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FORDMUSCLE.com
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Ford Maverick of Brazil
Ford of Brazil was in a tight spot in 1970. The Corcel was one of the most popular cars then. It also built the most prestigious and luxurious Brazilian car, the Ford Galaxie, made as a 4-door only. Though the Galaxie was V8 powered, it was just to big to create much excitement in stock form. The mid-range sedan at the time was the ancient Ford Aero, in fact it was a modified version of the Aero-Eagle that Kaiser-Willys had started building in the USA way back in 1954. Needless to say, Ford was looking to replace the aging model and I could see why.


Meanwhile, Chevrolet of Brazil had been making the Opala since 1968 and it was proving to be very popular in both the 2-door and 4-door models. There was however an opportunity here since the largest motor available was the 250 cubic inch I-6. By comparison, this was large for the Brazilian market but Ford new a small block V8 would really make an impact.

As an admirerer of musclecars with swoopy body styles, the Opala is one of the more sexy vehicles you'll see frequently in Brazil. I found the one pictured here in a wrecking yard although there are many on the road. The Opala body style has changed only slighty since 1968. In 1970, Ford was ready to answer to the Opala.

Through a consumer study, select Ford customers were invited to banquet hall where there were four cars, all painted in white and with all badges removed. In attendence were the German Ford Taunus (not Taurus), the Chevrolet Opala, the Ford Corcel, and the American Ford Maverick. Consumers were given a form with critical marketing questions. Once tabulated, the winner was... the Ford Taunus! As I mentioned earlier, Brazilians have long favored compact economical cars because of gas prices being twice the american price. For this reason, the Taunus was chosen by the majority of the costumers surveyed. That was bad news for Ford. The early seventies were the "economic miracle" years for Brazil and all automakers were preparing new models for the upcoming 1973 Sao Paulo Auto Show and Ford couldn't be left behind. The Taunus meant many problems for Ford. Production of the 2.3 OHC four was slated for 1975, until then there was no Ford engine made in Brazil that could fit the chassis. Besides that, its' independent rear suspension with coil springs would demand a high tooling investment. However, the Maverick could utilize the ancient Aero Willys 3.0 liter six-cylinder and its live rear axle. As a result, the top brass at Ford of Brazil decided to go ahead with the Maverick. So much for expensive consumer surveys.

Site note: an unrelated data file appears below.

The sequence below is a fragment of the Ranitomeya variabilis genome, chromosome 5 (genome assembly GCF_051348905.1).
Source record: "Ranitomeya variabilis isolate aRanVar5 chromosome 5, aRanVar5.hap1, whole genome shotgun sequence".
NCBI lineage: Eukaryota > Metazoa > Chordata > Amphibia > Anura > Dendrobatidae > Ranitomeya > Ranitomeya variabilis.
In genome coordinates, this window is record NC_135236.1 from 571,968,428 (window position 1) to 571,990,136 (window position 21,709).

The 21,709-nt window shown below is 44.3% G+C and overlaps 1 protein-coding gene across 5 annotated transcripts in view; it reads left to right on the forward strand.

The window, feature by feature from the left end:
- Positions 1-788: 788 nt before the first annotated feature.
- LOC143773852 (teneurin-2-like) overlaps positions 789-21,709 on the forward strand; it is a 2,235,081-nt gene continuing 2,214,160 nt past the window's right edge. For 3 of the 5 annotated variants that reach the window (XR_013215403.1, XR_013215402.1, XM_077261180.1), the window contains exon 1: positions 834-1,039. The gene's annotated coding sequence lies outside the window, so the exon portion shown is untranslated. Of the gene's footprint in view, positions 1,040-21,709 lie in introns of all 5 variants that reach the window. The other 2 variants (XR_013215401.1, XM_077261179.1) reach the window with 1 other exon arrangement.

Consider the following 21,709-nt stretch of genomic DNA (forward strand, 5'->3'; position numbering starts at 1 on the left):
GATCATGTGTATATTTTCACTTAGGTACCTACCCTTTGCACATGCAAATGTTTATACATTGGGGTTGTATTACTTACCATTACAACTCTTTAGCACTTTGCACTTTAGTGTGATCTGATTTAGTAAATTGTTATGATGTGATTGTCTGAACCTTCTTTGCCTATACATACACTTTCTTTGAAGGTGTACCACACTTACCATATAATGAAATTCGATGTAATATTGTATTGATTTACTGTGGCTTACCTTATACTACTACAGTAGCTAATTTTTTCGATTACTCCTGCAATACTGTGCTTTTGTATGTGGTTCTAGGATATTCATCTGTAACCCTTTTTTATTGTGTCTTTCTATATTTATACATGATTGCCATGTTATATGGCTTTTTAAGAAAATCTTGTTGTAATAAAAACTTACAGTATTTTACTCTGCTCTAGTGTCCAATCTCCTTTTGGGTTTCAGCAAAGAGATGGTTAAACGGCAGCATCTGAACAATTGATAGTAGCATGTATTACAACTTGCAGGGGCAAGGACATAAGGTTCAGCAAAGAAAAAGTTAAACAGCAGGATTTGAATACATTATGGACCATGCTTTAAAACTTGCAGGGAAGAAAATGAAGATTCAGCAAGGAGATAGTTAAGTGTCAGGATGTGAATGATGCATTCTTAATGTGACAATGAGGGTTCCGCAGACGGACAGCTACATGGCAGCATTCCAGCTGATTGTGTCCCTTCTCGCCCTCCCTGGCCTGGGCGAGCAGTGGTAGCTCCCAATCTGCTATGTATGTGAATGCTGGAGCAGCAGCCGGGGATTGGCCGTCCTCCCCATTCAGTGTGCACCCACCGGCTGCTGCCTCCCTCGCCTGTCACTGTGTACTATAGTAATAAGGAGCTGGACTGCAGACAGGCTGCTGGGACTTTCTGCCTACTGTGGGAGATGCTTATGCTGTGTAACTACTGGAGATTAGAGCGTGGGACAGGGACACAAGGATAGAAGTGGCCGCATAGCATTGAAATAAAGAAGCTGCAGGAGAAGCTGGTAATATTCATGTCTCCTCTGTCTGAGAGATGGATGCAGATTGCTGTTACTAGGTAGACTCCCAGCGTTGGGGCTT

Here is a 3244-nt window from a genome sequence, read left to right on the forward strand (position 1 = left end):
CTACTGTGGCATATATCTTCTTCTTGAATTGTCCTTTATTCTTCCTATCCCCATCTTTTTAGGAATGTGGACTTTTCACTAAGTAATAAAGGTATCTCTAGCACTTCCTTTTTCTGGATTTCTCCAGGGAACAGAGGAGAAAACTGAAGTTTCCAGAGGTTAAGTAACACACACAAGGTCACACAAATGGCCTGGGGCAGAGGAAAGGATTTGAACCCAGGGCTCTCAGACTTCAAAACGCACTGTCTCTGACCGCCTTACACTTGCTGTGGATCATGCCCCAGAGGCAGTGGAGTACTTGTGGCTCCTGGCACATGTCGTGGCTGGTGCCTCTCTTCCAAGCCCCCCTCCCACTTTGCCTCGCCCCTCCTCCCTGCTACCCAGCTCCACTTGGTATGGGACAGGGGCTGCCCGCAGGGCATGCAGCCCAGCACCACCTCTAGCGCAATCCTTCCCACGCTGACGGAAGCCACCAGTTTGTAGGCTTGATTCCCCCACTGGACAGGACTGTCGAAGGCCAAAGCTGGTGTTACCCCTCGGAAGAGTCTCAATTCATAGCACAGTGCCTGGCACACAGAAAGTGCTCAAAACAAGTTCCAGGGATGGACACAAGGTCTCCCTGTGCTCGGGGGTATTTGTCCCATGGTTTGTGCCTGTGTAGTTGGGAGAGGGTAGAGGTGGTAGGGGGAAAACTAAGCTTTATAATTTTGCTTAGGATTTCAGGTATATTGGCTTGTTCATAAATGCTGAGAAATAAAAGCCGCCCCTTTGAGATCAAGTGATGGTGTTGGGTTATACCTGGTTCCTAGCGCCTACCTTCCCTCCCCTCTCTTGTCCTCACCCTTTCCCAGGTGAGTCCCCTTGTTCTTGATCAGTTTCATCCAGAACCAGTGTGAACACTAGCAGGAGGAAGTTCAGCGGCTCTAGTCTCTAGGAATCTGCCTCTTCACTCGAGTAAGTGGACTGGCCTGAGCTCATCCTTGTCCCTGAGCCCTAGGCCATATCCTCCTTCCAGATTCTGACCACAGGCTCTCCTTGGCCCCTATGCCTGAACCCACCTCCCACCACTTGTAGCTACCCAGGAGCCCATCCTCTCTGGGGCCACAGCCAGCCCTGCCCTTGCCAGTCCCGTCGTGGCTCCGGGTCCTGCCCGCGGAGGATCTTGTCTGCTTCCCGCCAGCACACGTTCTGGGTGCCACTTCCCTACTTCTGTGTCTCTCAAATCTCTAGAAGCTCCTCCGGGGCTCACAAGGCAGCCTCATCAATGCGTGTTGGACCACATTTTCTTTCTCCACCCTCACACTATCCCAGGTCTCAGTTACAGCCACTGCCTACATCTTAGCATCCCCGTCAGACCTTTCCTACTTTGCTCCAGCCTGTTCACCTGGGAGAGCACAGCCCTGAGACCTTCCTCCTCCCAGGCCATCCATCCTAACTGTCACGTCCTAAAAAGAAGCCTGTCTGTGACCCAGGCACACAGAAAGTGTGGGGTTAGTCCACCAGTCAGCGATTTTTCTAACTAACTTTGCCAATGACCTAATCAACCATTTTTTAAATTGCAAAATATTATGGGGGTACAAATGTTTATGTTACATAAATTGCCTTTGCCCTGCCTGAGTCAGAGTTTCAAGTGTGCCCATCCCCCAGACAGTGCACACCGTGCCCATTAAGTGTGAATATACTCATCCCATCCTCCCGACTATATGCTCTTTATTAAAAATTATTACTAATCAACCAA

After some last minute modifications the Maverick was launched at the 1973 Sao Paulo Auto Show in May, as a 1974 model. It looked nearly identical to the 1970 American model with contoured bumpers. The bumpers weren't changed for the whole production run since Brazil never passed bumper laws. Mavericks were available in three models: the base Maverick Super had the 3.0 six, a four speed manual with column shifter and a bench seat. The Super Luxo was basically the same, but with more chrome, separated bucket seats, pile carpeting and an AM radio. But the one to remember and revere was the Maverick GT. It came with the 302, 4-speed manual, stiffened suspension, and 14x6 wheels with D70 Wide Ovals. The only options available on the GT were metallic paint and power assisted steering. Outwardly it was distinguished by black stripes on its sides, the "302 V8" inscripted in them, rectangular driving lights in front of the grille and matte black paint on the top of the hood bulge.